Watch the complete "The Time Is Now" Press Conference from the Smith Performing Arts Center in Las Vegas on Monday, Nov. 17.
In professional sports, the NFL, NBA, the Premier League, Major League Baseball and other major leagues all revolve around a season’s worth of anticipation, schedules, fixtures, games, matches and championships.
The UFC, entering its 22nd year in 2015, is embarking on its own season, and following suit by highlighting a three-month stretch of headline events and championship matchups that promises to reignite the sport.
At a star-studded press conference at the Smith Center for the Performing Arts in Las Vegas, UFC President Dana White and holders of most of the UFC’s belts – among them, Ronda Rousey, Jon Jones and Chris Weidman, - introduced “The Time is Now” campaign to the MMA world, along with a schedule of dates for 2015.
The next few months of title bouts and simmering feuds, including the much-anticipated Jan. 3 clash at UFC 182: Jones vs. Cormier in Las Vegas, signal a reboot to the UFC after what was admittedly a difficult period of injuries and subsequent schedule interruptions.
“Obviously this last year was a very crazy year for us,” White said. “2012 was brutal, but with the injuries we had this year, it was so much different because it (affected) co-main and main events.”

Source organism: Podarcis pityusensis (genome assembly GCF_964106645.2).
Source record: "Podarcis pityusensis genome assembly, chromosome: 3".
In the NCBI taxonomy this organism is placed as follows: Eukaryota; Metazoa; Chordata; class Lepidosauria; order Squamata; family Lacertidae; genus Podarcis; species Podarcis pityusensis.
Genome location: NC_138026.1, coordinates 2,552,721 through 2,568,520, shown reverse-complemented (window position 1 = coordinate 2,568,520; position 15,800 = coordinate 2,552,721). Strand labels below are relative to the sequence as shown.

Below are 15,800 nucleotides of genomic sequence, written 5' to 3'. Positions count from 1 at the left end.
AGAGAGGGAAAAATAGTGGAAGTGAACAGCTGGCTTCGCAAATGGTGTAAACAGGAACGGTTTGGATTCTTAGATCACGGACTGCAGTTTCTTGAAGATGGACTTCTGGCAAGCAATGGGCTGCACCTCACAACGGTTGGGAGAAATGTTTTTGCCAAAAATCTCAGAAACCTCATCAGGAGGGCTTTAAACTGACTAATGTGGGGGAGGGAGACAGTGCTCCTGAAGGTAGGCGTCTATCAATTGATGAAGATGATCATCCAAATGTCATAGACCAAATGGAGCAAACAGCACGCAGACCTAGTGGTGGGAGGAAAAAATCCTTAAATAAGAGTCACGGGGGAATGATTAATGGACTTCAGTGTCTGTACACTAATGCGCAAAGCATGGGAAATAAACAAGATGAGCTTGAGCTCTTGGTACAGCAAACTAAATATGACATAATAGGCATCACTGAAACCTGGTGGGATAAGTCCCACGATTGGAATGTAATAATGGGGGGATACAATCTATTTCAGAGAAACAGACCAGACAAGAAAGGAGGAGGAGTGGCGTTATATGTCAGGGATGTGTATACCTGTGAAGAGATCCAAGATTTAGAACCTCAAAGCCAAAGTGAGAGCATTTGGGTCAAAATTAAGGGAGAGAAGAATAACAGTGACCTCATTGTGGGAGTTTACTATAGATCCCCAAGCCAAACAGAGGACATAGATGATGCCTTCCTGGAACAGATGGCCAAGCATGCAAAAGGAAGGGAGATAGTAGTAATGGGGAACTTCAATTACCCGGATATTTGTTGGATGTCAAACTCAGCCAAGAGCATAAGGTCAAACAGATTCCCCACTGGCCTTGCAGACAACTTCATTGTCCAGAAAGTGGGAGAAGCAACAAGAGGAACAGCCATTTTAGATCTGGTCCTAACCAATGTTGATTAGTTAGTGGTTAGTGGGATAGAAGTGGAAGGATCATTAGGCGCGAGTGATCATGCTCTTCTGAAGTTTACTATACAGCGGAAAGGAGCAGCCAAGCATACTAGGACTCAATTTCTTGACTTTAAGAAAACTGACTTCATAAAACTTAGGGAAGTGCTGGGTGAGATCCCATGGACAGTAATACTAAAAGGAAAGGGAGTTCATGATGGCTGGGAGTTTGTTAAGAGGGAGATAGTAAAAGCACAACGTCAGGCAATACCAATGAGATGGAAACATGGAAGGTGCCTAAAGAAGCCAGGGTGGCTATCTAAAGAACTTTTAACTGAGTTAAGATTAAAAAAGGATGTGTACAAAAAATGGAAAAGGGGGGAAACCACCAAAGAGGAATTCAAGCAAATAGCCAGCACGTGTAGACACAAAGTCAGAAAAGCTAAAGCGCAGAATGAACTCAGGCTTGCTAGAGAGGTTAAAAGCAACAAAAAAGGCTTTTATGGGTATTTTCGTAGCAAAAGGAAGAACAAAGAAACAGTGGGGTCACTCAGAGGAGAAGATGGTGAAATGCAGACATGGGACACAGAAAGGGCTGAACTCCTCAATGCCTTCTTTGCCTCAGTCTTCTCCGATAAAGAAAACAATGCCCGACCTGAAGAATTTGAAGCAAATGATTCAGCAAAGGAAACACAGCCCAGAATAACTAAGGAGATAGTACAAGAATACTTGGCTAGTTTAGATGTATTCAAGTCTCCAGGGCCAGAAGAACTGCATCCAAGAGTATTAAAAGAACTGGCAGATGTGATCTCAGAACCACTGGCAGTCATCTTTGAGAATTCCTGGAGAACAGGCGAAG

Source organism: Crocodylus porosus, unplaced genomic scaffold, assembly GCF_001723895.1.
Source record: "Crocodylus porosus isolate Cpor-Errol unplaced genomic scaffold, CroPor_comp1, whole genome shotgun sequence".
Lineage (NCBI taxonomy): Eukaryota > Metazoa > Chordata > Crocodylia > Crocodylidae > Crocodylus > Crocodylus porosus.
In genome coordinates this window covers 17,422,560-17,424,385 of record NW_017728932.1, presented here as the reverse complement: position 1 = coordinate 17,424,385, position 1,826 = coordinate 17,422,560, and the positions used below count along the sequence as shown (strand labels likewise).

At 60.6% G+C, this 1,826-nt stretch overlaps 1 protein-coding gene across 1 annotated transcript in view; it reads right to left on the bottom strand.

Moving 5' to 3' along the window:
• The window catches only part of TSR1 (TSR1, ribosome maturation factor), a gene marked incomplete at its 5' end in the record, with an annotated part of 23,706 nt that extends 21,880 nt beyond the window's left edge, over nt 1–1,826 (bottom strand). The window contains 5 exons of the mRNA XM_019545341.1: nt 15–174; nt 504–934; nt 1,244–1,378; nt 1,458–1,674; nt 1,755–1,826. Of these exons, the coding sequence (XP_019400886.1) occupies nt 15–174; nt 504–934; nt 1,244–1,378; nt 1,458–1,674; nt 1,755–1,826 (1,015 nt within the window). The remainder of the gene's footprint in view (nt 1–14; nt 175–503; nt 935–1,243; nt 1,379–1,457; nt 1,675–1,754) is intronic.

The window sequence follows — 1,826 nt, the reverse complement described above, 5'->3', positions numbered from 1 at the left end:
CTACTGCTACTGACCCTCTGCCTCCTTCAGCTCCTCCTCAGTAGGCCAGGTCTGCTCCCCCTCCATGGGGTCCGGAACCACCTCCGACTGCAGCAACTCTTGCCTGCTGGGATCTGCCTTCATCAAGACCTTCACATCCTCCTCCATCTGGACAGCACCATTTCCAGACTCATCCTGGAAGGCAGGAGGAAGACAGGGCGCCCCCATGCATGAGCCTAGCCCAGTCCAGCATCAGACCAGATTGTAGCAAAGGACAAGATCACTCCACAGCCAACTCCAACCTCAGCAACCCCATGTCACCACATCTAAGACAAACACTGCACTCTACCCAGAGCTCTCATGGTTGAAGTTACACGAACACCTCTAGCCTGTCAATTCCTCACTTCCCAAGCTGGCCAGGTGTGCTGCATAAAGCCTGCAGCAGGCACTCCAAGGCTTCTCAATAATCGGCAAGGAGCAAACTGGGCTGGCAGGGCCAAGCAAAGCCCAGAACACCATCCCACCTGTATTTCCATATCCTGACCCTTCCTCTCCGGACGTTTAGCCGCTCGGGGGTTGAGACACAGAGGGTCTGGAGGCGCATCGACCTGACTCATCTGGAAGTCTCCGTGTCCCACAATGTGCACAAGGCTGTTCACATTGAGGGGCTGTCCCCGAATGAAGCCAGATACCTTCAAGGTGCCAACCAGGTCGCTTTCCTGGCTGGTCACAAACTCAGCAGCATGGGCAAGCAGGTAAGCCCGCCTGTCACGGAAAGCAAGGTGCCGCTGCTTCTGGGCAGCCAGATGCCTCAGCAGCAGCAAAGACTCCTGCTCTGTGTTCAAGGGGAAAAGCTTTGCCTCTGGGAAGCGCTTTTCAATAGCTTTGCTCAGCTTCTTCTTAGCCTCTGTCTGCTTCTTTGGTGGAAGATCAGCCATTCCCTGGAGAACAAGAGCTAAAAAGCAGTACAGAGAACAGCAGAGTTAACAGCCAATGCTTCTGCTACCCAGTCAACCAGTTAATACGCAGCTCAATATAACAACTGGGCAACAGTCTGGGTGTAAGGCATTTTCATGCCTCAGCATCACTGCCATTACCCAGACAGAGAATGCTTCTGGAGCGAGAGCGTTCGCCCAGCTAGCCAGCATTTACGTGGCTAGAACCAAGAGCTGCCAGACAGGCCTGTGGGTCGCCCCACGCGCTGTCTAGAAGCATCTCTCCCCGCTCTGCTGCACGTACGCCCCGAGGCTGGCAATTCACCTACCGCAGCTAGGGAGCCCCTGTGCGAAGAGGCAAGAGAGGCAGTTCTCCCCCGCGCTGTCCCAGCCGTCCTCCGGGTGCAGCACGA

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Also on stage with White were many of the UFC’s most colorful stars, top contenders and pound-for-pound greats: Anderson Silva; Conor McGregor; Daniel Cormier; Alexander Gustafsson; Cat Zingano; Vitor Belfort; Lyoto Machida; Anthony Johnson; Nick Diaz; CB Dollaway and Dennis Siver.
Many of the UFC’s elite missed dates this year because of training injuries, which threw a wrench into the UFC’s best-laid plans.
White said the upcoming schedule should revitalize everyone.
“We took this block, ‘The Time is Now,’ and we’re coming off this year, with all these injuries, and the way that a lot of people look at these things – television networks, fans, etc. – they look at things in seasons. NFL, NBA season, baseball,” White said.
“So we’re taking this block of fights here, ‘The Time is Now,’ and we’re coming into the new year with all these great fights.”
White then gestured to the fighters on stage with him. “And all of these guys are going to stay healthy and train smart,” he said, drawing huge laughter, “And these fights will happen in 2015.”
The Time is Now” campaign, which was conceived by a group under the guidance of UFC’s Chief Global Brand officer Garry Cook, represents two important resets for the UFC in the coming year.
“There has never really been a time like this, in UFC ‘s history, where a group of events can come together and be that much more powerful than one single event,” Cook said. “It’s a change in dynamic there.”
From a business perspective, Cook said, “The Time is Now” also represents a takeoff and landing for the UFC as a brand.
“If you look at the exterior world, which is television, retail, consumer behavior –that market, that world, doesn’t think in terms of single events,” he said. “It thinks about seasons. Even in the television world, people talk about the ‘the season finale’ or ‘the season premiere.’